This video shows an interview with Philip Beesley who is an associate professor in the School of Architecture, University of Waterloo, where he creates immersive, responsive environments. His work is widely cited as a pioneer in the rapidly expanding technology of responsive architecture. His projects feature interactive kinetic systems that use dense arrays of microprocessors, sensors and actuator systems arranged within lightweight ‘textile’ structures. These environments pursue distributed emotional consciousness within synthetic and near-living systems. Beesley’s work is widely published and exhibited, and has been distinguished by awards including VIDA 11.0 and FEIDAD, and by the Prix de Rome in Architecture (Canada). He was educated in Visual Art at Queen’s University, in Technology at Humber College, and in Architecture at the University of Toronto. During the interview, Beesley explains how architecture of the future could be alive in some ways. He also discuss ‘Hylozoic Series: Sibyl’ his installation for the 18th Biennale of Sydney.
Beesley thinks that architecture of the future will be alive and be able to know and care about us. His work shows a rather long history of thinking about environment and working with nature, but at the same time it presents methods of working with artificial technologies and digital fabrication, the method of making new things from innovative materials. Beesley explains that by combining these two “worlds” he tries to create something sensitive, which might approach a living system. Beesley convinces that when he thinks about the way his installations work and interacts with the public, he sees a lot of ambivalence. Nevertheless, this is an ambivalence that he really enjoys. On the one hand, when his team work on the boundaries of living system they are treading on very trouble ground. He sees similar disaster images to those from science-fiction movies where people go far beyond that they were allowed to go. He thinks that it is always a little insecure to create living systems which could in the future threat us. But on the other hand, he convinces that when he sees a group of children coming to this kind of environment and having a lot of fun he is proud of the possibility of physical respond to their curiosity. It encourages him and confirms in the belief that they are creating something for common purposes.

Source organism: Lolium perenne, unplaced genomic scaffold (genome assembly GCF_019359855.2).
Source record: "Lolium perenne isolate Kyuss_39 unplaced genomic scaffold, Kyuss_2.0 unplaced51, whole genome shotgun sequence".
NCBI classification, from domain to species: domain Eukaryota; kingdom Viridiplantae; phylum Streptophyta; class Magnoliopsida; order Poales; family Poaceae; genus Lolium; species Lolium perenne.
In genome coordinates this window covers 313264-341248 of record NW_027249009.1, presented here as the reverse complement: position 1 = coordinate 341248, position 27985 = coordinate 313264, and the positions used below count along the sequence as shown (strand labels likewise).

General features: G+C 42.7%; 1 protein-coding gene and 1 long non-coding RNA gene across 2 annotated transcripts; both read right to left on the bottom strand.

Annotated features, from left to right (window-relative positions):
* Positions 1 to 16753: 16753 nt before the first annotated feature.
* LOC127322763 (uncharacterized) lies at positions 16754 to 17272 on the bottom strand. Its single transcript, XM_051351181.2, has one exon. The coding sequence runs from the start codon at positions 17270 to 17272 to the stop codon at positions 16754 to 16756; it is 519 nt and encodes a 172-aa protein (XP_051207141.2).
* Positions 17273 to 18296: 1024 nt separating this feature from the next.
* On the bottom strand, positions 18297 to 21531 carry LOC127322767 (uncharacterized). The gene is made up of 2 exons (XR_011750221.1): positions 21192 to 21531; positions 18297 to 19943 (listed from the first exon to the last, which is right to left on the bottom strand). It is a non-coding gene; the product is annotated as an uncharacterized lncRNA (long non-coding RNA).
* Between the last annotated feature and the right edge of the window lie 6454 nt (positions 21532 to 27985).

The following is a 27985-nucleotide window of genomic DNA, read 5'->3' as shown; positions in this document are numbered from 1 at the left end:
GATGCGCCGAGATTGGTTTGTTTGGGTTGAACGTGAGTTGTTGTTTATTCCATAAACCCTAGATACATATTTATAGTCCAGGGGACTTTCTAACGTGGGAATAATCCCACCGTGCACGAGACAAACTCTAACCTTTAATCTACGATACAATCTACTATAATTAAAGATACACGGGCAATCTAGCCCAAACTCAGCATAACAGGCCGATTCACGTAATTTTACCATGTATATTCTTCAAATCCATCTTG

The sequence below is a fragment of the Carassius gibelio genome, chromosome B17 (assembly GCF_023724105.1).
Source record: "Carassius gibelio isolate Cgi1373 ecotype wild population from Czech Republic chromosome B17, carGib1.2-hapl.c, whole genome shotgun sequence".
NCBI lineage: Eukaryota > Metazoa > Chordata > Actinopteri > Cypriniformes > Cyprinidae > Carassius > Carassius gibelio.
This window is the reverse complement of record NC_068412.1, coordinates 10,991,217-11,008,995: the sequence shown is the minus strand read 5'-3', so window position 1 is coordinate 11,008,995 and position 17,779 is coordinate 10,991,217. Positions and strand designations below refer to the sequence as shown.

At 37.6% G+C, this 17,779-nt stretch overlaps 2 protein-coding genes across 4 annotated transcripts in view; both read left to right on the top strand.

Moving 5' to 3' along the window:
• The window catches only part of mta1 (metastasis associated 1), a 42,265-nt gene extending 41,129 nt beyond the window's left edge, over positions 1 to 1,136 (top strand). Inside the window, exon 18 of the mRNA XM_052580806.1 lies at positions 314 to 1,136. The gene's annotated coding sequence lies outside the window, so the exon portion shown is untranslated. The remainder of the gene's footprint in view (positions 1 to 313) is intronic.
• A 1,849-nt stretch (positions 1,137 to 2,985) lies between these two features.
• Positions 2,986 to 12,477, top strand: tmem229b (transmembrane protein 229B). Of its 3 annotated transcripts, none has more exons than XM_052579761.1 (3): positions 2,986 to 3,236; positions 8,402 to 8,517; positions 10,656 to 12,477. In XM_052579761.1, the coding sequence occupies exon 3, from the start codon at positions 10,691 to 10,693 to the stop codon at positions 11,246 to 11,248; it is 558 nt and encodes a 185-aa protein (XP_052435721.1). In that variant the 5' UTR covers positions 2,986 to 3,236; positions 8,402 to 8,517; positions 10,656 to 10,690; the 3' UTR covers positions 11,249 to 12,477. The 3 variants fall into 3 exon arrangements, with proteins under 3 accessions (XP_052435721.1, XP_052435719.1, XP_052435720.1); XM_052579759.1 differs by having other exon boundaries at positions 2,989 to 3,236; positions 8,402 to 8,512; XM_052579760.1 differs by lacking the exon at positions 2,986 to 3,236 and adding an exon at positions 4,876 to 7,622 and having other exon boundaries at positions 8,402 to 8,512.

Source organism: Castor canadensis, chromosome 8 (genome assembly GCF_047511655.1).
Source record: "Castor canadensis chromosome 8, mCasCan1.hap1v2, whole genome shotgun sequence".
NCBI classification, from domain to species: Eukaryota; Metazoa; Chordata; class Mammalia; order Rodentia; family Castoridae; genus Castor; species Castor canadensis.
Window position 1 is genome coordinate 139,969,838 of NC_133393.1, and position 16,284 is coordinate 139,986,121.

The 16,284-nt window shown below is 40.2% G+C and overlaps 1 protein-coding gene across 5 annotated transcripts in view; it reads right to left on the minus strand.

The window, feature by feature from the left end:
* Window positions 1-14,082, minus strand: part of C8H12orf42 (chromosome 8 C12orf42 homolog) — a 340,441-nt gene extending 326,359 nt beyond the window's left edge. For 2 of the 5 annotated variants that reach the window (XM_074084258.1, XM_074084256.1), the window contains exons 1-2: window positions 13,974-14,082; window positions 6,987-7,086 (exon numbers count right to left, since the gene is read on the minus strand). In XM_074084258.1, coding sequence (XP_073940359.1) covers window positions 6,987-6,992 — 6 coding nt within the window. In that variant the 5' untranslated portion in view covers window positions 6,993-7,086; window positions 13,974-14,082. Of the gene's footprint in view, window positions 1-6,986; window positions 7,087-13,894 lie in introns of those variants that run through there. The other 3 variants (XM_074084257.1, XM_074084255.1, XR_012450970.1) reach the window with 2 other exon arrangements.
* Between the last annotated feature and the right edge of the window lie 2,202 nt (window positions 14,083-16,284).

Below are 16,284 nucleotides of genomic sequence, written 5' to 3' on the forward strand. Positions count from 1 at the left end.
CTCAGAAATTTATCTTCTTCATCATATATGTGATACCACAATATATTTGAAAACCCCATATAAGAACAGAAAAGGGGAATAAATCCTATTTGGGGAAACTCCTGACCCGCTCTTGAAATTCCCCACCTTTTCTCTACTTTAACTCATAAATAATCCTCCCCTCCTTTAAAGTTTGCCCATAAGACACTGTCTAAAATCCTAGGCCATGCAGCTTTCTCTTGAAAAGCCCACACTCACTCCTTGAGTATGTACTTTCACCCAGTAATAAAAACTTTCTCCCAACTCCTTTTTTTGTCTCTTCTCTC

Beesley explains that when he thinks about the people who interact with his work and perhaps take messages from it. He hopes that they will carry those messages not only in a sense of being interested in new technologies, but also that they will take away a sense of optimism of searching about the possibilities.
- Could Architecture Respond to Humans? (Lecture by Architecture Professor Philip Beesleyand)
- Architecture that repairs itself? Lecture by Rachel Armstrong
- Architecture Paradigm in Financial Crisis Context (Interview with Charles Jencks)
- Designing with Nature (lecture by Lehna Malmkvist on TEDxBerlin)
- Architecture that Senses and Responds (Lecture by Carlo Ratti)